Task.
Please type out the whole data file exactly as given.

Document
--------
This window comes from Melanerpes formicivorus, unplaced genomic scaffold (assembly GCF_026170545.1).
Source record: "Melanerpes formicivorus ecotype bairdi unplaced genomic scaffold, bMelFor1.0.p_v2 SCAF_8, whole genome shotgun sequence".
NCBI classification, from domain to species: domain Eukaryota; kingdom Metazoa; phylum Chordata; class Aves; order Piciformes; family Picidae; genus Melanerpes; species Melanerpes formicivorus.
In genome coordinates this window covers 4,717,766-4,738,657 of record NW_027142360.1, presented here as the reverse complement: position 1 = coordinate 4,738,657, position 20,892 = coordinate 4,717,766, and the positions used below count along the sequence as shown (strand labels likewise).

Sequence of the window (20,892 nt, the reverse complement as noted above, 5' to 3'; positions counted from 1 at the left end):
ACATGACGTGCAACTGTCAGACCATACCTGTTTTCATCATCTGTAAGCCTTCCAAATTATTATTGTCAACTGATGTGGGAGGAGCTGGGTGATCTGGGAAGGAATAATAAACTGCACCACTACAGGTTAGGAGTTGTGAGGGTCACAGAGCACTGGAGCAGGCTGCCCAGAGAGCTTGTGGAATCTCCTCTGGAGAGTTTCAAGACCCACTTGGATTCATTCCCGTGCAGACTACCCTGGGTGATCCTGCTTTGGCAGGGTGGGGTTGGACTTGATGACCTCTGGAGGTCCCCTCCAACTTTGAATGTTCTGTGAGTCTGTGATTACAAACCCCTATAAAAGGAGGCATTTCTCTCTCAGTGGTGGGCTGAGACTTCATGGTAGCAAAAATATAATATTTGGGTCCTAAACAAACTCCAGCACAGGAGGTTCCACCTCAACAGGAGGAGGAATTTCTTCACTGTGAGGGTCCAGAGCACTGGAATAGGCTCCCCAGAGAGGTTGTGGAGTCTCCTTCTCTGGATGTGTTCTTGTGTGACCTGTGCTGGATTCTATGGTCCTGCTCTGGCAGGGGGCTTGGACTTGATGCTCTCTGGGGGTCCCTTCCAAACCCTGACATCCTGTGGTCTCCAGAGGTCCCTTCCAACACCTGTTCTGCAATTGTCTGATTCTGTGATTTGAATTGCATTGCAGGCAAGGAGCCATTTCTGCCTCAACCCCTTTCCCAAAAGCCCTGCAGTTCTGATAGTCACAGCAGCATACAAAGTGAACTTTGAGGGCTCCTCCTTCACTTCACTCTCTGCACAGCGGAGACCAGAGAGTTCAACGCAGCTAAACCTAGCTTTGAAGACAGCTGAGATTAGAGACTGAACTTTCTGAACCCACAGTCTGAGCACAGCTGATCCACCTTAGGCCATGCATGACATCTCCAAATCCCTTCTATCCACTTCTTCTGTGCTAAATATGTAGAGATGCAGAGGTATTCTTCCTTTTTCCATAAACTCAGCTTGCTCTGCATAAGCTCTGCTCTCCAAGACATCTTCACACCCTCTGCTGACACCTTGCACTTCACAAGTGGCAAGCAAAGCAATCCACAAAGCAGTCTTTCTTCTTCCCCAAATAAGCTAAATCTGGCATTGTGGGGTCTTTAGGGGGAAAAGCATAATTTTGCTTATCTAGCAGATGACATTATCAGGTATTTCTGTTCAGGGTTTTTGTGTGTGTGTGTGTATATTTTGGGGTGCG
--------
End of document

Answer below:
This window comes from Melanerpes formicivorus, unplaced genomic scaffold (assembly GCF_026170545.1).
Source record: "Melanerpes formicivorus ecotype bairdi unplaced genomic scaffold, bMelFor1.0.p_v2 SCAF_8, whole genome shotgun sequence".
NCBI classification, from domain to species: domain Eukaryota; kingdom Metazoa; phylum Chordata; class Aves; order Piciformes; family Picidae; genus Melanerpes; species Melanerpes formicivorus.
In genome coordinates this window covers 4,717,766-4,738,657 of record NW_027142360.1, presented here as the reverse complement: position 1 = coordinate 4,738,657, position 20,892 = coordinate 4,717,766, and the positions used below count along the sequence as shown (strand labels likewise).

Sequence of the window (20,892 nt, the reverse complement as noted above, 5' to 3'; positions counted from 1 at the left end):
ACATGACGTGCAACTGTCAGACCATACCTGTTTTCATCATCTGTAAGCCTTCCAAATTATTATTGTCAACTGATGTGGGAGGAGCTGGGTGATCTGGGAAGGAATAATAAACTGCACCACTACAGGTTAGGAGTTGTGAGGGTCACAGAGCACTGGAGCAGGCTGCCCAGAGAGCTTGTGGAATCTCCTCTGGAGAGTTTCAAGACCCACTTGGATTCATTCCCGTGCAGACTACCCTGGGTGATCCTGCTTTGGCAGGGTGGGGTTGGACTTGATGACCTCTGGAGGTCCCCTCCAACTTTGAATGTTCTGTGAGTCTGTGATTACAAACCCCTATAAAAGGAGGCATTTCTCTCTCAGTGGTGGGCTGAGACTTCATGGTAGCAAAAATATAATATTTGGGTCCTAAACAAACTCCAGCACAGGAGGTTCCACCTCAACAGGAGGAGGAATTTCTTCACTGTGAGGGTCCAGAGCACTGGAATAGGCTCCCCAGAGAGGTTGTGGAGTCTCCTTCTCTGGATGTGTTCTTGTGTGACCTGTGCTGGATTCTATGGTCCTGCTCTGGCAGGGGGCTTGGACTTGATGCTCTCTGGGGGTCCCTTCCAAACCCTGACATCCTGTGGTCTCCAGAGGTCCCTTCCAACACCTGTTCTGCAATTGTCTGATTCTGTGATTTGAATTGCATTGCAGGCAAGGAGCCATTTCTGCCTCAACCCCTTTCCCAAAAGCCCTGCAGTTCTGATAGTCACAGCAGCATACAAAGTGAACTTTGAGGGCTCCTCCTTCACTTCACTCTCTGCACAGCGGAGACCAGAGAGTTCAACGCAGCTAAACCTAGCTTTGAAGACAGCTGAGATTAGAGACTGAACTTTCTGAACCCACAGTCTGAGCACAGCTGATCCACCTTAGGCCATGCATGACATCTCCAAATCCCTTCTATCCACTTCTTCTGTGCTAAATATGTAGAGATGCAGAGGTATTCTTCCTTTTTCCATAAACTCAGCTTGCTCTGCATAAGCTCTGCTCTCCAAGACATCTTCACACCCTCTGCTGACACCTTGCACTTCACAAGTGGCAAGCAAAGCAATCCACAAAGCAGTCTTTCTTCTTCCCCAAATAAGCTAAATCTGGCATTGTGGGGTCTTTAGGGGGAAAAGCATAATTTTGCTTATCTAGCAGATGACATTATCAGGTATTTCTGTTCAGGGTTTTTGTGTGTGTGTGTGTATATTTTGGGGTGCG